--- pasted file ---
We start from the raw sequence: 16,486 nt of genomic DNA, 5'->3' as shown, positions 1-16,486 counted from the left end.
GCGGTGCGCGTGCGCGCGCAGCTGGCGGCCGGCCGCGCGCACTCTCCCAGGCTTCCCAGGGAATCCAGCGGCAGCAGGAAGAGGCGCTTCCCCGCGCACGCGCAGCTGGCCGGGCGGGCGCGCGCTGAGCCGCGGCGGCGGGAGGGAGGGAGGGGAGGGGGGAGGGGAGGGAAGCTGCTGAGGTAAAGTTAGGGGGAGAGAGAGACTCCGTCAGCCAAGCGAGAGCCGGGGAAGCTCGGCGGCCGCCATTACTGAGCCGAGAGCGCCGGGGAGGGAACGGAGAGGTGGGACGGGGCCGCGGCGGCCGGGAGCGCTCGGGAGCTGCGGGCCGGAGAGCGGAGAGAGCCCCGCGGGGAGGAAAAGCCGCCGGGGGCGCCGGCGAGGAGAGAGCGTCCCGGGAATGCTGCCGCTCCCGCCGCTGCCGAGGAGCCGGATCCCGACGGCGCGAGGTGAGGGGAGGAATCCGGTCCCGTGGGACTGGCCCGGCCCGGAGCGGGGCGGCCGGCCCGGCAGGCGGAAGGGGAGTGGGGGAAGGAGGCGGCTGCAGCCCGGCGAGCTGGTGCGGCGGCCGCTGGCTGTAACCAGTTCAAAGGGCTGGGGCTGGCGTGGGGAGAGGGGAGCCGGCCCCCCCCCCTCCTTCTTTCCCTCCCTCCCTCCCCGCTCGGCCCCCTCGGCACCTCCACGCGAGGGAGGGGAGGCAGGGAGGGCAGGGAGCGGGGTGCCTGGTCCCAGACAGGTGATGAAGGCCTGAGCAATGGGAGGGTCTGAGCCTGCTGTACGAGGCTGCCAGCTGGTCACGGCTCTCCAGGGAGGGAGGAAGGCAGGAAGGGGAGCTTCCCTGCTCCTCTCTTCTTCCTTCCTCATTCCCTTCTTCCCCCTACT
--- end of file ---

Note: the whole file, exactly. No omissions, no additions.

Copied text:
We start from the raw sequence: 16,486 nt of genomic DNA, 5'->3' as shown, positions 1-16,486 counted from the left end.
GCGGTGCGCGTGCGCGCGCAGCTGGCGGCCGGCCGCGCGCACTCTCCCAGGCTTCCCAGGGAATCCAGCGGCAGCAGGAAGAGGCGCTTCCCCGCGCACGCGCAGCTGGCCGGGCGGGCGCGCGCTGAGCCGCGGCGGCGGGAGGGAGGGAGGGGAGGGGGGAGGGGAGGGAAGCTGCTGAGGTAAAGTTAGGGGGAGAGAGAGACTCCGTCAGCCAAGCGAGAGCCGGGGAAGCTCGGCGGCCGCCATTACTGAGCCGAGAGCGCCGGGGAGGGAACGGAGAGGTGGGACGGGGCCGCGGCGGCCGGGAGCGCTCGGGAGCTGCGGGCCGGAGAGCGGAGAGAGCCCCGCGGGGAGGAAAAGCCGCCGGGGGCGCCGGCGAGGAGAGAGCGTCCCGGGAATGCTGCCGCTCCCGCCGCTGCCGAGGAGCCGGATCCCGACGGCGCGAGGTGAGGGGAGGAATCCGGTCCCGTGGGACTGGCCCGGCCCGGAGCGGGGCGGCCGGCCCGGCAGGCGGAAGGGGAGTGGGGGAAGGAGGCGGCTGCAGCCCGGCGAGCTGGTGCGGCGGCCGCTGGCTGTAACCAGTTCAAAGGGCTGGGGCTGGCGTGGGGAGAGGGGAGCCGGCCCCCCCCCCTCCTTCTTTCCCTCCCTCCCTCCCCGCTCGGCCCCCTCGGCACCTCCACGCGAGGGAGGGGAGGCAGGGAGGGCAGGGAGCGGGGTGCCTGGTCCCAGACAGGTGATGAAGGCCTGAGCAATGGGAGGGTCTGAGCCTGCTGTACGAGGCTGCCAGCTGGTCACGGCTCTCCAGGGAGGGAGGAAGGCAGGAAGGGGAGCTTCCCTGCTCCTCTCTTCTTCCTTCCTCATTCCCTTCTTCCCCCTACT